A heart thus empty of itself could not fail to be supported and directed by the divine grace. He was called to the government of the church in the most difficult times, and he diligently applied himself without delay to cultivate the great field committed to his care, and especially to pluck up the weeds of errors, and to root out the thorns of vices wherever they appeared. He never intermitted to preach to his people with great zeal; which he often mentions as the most indispensable duty of pastors, and the constant practice of his predecessors.4 A hundred and one sermons preached by this pope on the principal festivals of the year, are still extant. He often inculcates in them the practice of holy fasting and almsdeeds, as good works which ought to be joined and support each other. We have among his works nine sermons on the fast of the tenth mouth, or of Ember-days in December. He says, the Church has instituted the Ember-days in the four seasons of the year to sanctify each season by a fast:5 also to pay to God a tribute of thanksgiving for the fruits and other blessings which we continually receive from his bounty:6 and to arm us constantly against the devil. He sets forth the obligation of alms, which is so great that for this alone God gives riches, and not to be hoarded up, or lavished in superfluities: and at the last day he seems in his sentence chiefly to recompense this virtue, and to punish the neglect of it, to show us how much almsdeeds are the key of heaven, and of all other graces.7 He says this obligation binds all persons, though it is not to be measured by what a man has, but by the heart; for all men are bound to have the same benevolence, and desire of relieving others.8 That the rich are obliged to seek out the bashful poor, who are to be assisted without being put to the blush in receiving.9 He shows the institution of Collects or gatherings for the poor, to be derived from the apostles, and ever to have been continued in the church for the relief of the indigent.10 He surpasses himself in sentiment and eloquence whenever he speaks of the sweetness of the divine love which is displayed to us in the mystery of the incarnation of the Son of God. His one hundred and forty-one epistles are wholly employed in treating on important subjects of discipline and faith, and alone suffice to show his pastoral vigilance and immense labors in every part of the Christian world, for the advancement of piety. He brought many infidels to the faith, and took great delight in instructing them himself. His signal victories over the Manichees, Arians, Apollinarists, Nestorians, Eutychians, Novatians, and Donatists, are standing proofs of his zeal for the purity of the faith. Carthage being taken by the Vandals in 439, a great number of Manichees fled out of Africa to Rome: but there, to escape the rigor of the imperial laws against their sect, feigned themselves Catholics. They called wine the gall of the dragon, produced by the devil or their evil god: on which account they always refrained from that liquor, which they regarded as, of its own nature, unclean. To conceal themselves, they received the holy communion from the Catholic priests, but under one kind alone, which it was left to every one’s discretion then to do This affectation of the heretics passed some time unobserved, as we learn from St. Le0,11 in the year 433* But he no sooner discovered this sacrilegious abuse, than he took the utmost care to prevent the contagion from infecting his flock. He detected several of these heretics, and among them one whom they called their bishop, and to manifest the impiety of this sect, he assembled several bishops and priests, and the most illustrious persons of the senate and empire, and caused the elect of the Manichees, that is, those that were initiated in their mysteries, to be introduced.12 They confessed publicly many impious tenets,* superstitions, and a crime which modesty forbids to be named.13 St. Prosper says their books were burnt; but many of them repented, and abjured their heresy. St. Leo, in receiving them into the church, exhorted his people to pray and sigh with him for them.14 Those that remained obstinate were banished. St. Leo, about the same time, crushed Pelagianism, which began again to show its head about Aquileia.15 His watchfulness put a stop to the growing evil, both in those parts and in Rome itself, where St. Prosper detected some remains of the same leaven. For this pope, who was a true judge of merit, and drew many learned men about his person, had chosen St. Prosper of Aquitaine his secretary, to write his letters and dispatch the like business. The Priscillianist heretics reigned almost uncontrolled in Spain: only St. Turibius, bishop of Astorga, zealously opposed them. St. Leo wrote to commend his zeal, and to awake the attention of the other bishops of that country, whom he ordered to convene a council for the extirpation of the spreading cancer.16 He examined the cause of Chelidonius, bishop of Besançon, deposed by St. Hilary of Arles, and restored him to his see.17 He transferred the dignity of primate from the see of Arles to that of Vienne in Gaul, which Zosimus had formerly adjudged to Arles,18 “Out of respect,” as he said, “for the blessed Trophimus, (first bishop of Arles,) from the fountain of whose preaching all the Gauls had received the streams of faith.”19 The learned De Marca thinks that St. Leo did not deny the jurisdiction of Hilary over Besançon before that time, but he judged Chelidonius not to have been guilty of that which had been laid to his charge, adding, “that the sentence would have stood firm, if the things objected had been true.”† St. Leo laid down this important maxim for the rule of his conduct, never to give any decision, especially to the prejudice of another, before he had examined into the affair with great caution and exactness, and most carefully taken all informations possible. He was very careful in the choice of persons whom he promoted to holy orders, as his writings show; yet the author of the Spiritual Meadow relates, that he heard Amos, patriarch of Jerusalem, say to several abbots: “Pray for me. The dreadful weight of the priesthood affrights me beyond measure, especially the charge of conferring orders. I have found it written, that the blessed pope Leo, equal to the angels, watched and prayed forty days at the tomb of St. Peter, begging through the intercession of that apostle to obtain of God the pardon of his sins. After this term, St. Peter, in a vision, said to him: Your sins are forgiven you by God, except those committed by you in conferring holy orders: of these you still remain charged to give a rigorous account.”20 St. Leo, with regard to those who are to be ordained ministers of the altar, lays down this rule, inserted in his words into the body of the canon law: “What is it not to lay hands upon any one suddenly, according to the precept of the apostle, but not to raise to the honor of the priesthood any who have not been thoroughly tried, or before a mature age, a competent time of trial, the merit of labor in the service of the church, and sufficient proofs given of their submission to rule, and their love of discipline and zeal for its observance.”21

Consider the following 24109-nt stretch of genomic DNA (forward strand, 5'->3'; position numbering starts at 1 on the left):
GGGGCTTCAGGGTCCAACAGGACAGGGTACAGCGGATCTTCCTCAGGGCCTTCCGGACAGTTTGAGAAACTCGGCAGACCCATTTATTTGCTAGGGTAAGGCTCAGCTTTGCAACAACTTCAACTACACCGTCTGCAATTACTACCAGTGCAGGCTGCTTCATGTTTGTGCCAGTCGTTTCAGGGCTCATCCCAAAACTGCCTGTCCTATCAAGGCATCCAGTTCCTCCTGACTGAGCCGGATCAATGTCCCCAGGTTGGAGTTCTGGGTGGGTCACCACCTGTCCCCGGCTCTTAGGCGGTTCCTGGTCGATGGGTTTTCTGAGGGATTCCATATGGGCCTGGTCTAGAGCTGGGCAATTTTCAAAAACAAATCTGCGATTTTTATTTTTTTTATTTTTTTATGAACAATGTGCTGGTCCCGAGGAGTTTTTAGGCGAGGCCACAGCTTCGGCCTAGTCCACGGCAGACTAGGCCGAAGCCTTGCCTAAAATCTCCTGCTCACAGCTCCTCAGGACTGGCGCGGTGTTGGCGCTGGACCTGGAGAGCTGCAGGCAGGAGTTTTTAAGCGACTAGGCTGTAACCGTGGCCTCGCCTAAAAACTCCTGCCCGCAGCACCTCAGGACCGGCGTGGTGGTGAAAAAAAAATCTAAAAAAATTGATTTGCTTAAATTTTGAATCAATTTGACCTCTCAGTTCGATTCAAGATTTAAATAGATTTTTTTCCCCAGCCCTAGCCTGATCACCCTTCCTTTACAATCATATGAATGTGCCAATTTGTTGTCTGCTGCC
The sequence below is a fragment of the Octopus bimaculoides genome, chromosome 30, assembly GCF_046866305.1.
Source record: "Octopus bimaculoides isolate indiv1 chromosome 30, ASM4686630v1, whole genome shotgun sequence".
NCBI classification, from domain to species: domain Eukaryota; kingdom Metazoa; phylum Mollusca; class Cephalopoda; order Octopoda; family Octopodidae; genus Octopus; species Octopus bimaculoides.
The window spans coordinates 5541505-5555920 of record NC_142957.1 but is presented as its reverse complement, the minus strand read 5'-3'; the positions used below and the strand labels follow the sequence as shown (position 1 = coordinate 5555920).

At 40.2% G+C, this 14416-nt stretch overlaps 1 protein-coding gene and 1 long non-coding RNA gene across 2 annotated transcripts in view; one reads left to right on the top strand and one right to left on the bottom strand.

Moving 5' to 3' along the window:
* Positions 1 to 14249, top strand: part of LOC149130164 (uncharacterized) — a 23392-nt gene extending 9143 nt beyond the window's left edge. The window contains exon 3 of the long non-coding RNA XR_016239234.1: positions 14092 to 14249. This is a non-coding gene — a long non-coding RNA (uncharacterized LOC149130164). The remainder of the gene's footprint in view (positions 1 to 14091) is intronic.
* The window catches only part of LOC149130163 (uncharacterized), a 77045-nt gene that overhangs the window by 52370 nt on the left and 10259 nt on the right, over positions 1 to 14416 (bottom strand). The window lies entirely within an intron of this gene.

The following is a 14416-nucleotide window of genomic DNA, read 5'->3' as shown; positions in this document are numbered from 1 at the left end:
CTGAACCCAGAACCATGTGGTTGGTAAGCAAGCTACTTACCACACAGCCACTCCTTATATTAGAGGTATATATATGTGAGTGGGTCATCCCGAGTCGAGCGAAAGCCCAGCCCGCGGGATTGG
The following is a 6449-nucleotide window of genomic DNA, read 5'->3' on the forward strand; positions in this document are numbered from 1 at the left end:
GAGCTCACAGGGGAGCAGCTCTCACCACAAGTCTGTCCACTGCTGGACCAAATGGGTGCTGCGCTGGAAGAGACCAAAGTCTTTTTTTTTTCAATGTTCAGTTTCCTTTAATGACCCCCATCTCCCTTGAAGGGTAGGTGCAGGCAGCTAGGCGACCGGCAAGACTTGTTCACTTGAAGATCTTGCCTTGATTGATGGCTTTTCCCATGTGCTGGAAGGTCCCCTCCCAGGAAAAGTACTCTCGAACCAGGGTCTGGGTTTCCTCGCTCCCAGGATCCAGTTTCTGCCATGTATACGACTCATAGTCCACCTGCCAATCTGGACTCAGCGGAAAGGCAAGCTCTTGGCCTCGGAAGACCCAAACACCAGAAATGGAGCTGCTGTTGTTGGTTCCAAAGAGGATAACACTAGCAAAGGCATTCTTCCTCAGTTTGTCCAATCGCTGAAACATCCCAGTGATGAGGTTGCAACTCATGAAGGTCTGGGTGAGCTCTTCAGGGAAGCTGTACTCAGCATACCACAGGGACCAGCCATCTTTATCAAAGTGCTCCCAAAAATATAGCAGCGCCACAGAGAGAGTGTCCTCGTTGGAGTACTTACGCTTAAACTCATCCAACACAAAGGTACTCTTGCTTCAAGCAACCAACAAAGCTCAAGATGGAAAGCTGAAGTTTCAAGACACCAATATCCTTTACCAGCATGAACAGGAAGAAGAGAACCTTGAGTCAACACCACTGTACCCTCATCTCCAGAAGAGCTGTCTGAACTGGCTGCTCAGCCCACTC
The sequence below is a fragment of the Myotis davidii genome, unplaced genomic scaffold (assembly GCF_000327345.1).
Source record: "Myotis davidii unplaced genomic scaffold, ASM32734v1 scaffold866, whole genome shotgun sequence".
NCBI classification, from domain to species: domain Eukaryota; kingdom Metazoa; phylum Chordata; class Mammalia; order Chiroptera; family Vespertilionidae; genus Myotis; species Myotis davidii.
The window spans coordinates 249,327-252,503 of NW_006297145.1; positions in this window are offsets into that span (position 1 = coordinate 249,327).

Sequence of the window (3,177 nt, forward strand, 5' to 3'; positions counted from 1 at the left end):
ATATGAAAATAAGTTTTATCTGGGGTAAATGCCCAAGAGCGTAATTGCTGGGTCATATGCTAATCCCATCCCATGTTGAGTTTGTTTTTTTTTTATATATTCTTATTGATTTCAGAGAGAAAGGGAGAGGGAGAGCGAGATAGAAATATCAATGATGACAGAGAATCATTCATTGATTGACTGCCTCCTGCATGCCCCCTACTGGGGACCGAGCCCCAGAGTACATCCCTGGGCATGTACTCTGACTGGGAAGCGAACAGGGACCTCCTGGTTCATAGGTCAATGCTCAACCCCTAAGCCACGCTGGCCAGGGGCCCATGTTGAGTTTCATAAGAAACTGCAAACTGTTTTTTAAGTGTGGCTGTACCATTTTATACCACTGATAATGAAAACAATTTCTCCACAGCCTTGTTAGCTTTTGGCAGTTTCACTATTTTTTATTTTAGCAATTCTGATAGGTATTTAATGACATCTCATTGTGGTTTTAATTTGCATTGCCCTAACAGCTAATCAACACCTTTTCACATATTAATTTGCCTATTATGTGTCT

Many affairs in the churches of the East furnished this great pope with much employment, as the intrusion of Bassian into the see of Ephesus,22 &c. But above all the rest, the rising heresy of Eutyches drew his attention on that side of the world. This heresiarch had been condemned by St. Flavian in 448; yet, by the intrigues of Chrysaphius, a powerful eunuch, he prevailed with the weak emperor Theodosius II. to assemble a packed council at Ephesus, in which Dioscorus, the wicked patriarch of Alexandria, an Eutychian, and general disturber of Christian peace, took upon him to preside. This pretended synod, commonly called the Latrocinale, or cabal of Ephesus, met on the 8th of August, 449, acquitted Eutyches, and condemned St. Flavian, with a degree of malice and violence unheard of among barbarians.* The legates of Leo, who were Julius, bishop of Puozzoli, the ancient Puteoli, Renatus, a priest, Hilarius, a deacon, and Dulcitius, a notary, refused to subscribe to the unjust sentence, and opposed it with a zeal and vigor that was admired by the whole world, says Theodoret.23 Upon the first advice of these proceedings, St. Leo declared them null and void,24 and at the same time he wrote St. Flavian to encourage him, and to the emperor himself, telling him that no sacrilegious cabal ever came up to the fury of this assembly,25 and conjuring him in these words: “Leave to the bishops the liberty of defending the faith: no powers or terrors of the world will ever be able to destroy it. Protect the Church, and seek to preserve its peace, that Christ may protect your empire.” He adds, that he trembles to see him draw down the divine vengeance upon his own head: which had the appearance of a prediction on account of the various misfortunes which befell that prince and his sudden death: though before the latter event his eyes began to be opened. Marcian and St. Pulcheria succeeding in the empire, vigorously supported the zealous endeavors of the pope. By his authority the general council of Chalcedon, consisting of six hundred or six hundred and thirty bishops, was opened on the 8th of October, in 451. St. Leo presided by his legates, Paschasinus, bishop of Lilybæum, Lucentius, bishop of Ascoli, and Boniface, priest of Rome. In this synod the memory of St. Flavian was vindicated, and Dioscorus was convicted of having maliciously suppressed the letters of St. Leo in the Latrocinale of Ephesus, and of having presumed to excommunicate St. Leo, which attempt was made the principal cause of his deposition: for which, besides other crimes, it was also urged against him, that he had pretended to hold a general council without the authority of the pope, a thing never lawful, and never done, as was observed by the pope’s legates.26 For these crimes and excesses, he was by the pope’s legates and the whole council declared excommunicated and deposed.27 St. Leo had written to St. Flavian on the 13th of June, in 449, a long and accurate doctrinal letter, in which he clearly expounded the Catholic faith concerning the mystery of the incarnation, against the errors both of Nestorius and Eutyches. This excellent letter had been suppressed by Dioscorus, but was read by the legates at Chalcedon, and declared by the voice of that general council to be dictated by the Holy Ghost, and to be a rule throughout the universal Church. The great Theodoret having read it, blessed God for having preserved his holy faith.28 St. Leo approved all things that had been done in this council relating to definitions of faith; but, being an enemy to innovations, vigorously opposed the twenty-eighth canon, framed in the absence of his legates, by which the archbishop of Constantinople was declared a patriarch,* and the first among the patriarchs of the East.29 However, the eastern bishops, who usually found access to the emperor through the bishop of Constantinople, allowed him that pre-eminence, which the law of custom confirmed.30 The same council declared the bishop of Jerusalem independent of Antioch, and primate of the three Palestines.31 In the synodal letter to St. Leo, the fathers beseech him to confirm their decrees, saying, “he had presided over them as the head over its members.”32 The pope restrained his confirmation to the decrees relating to matters of faith,33 which were received with the utmost respect imaginable by the whole Church. Theodoret was restored to his see in the council, after having anathematized Nestorius. Ibas, bishop of Edessa. who had been unjustly deposed with Theodoret in the Latrocinale of Ephesus, was likewise restored upon the same condition. The latter seems never to have been very solicitous about Nestorius, but was a warm defender of Theodorus of Mopsuestia, whom he regarded as an orthodox doctor, because he died in the communion of the Church. Ibas was accused of Nestorianism, but acquitted by Domnus, patriarch of Antioch, and a council held in that city in 448. But his letter to Maris, the Persian, was afterwards condemned in the fifth general council.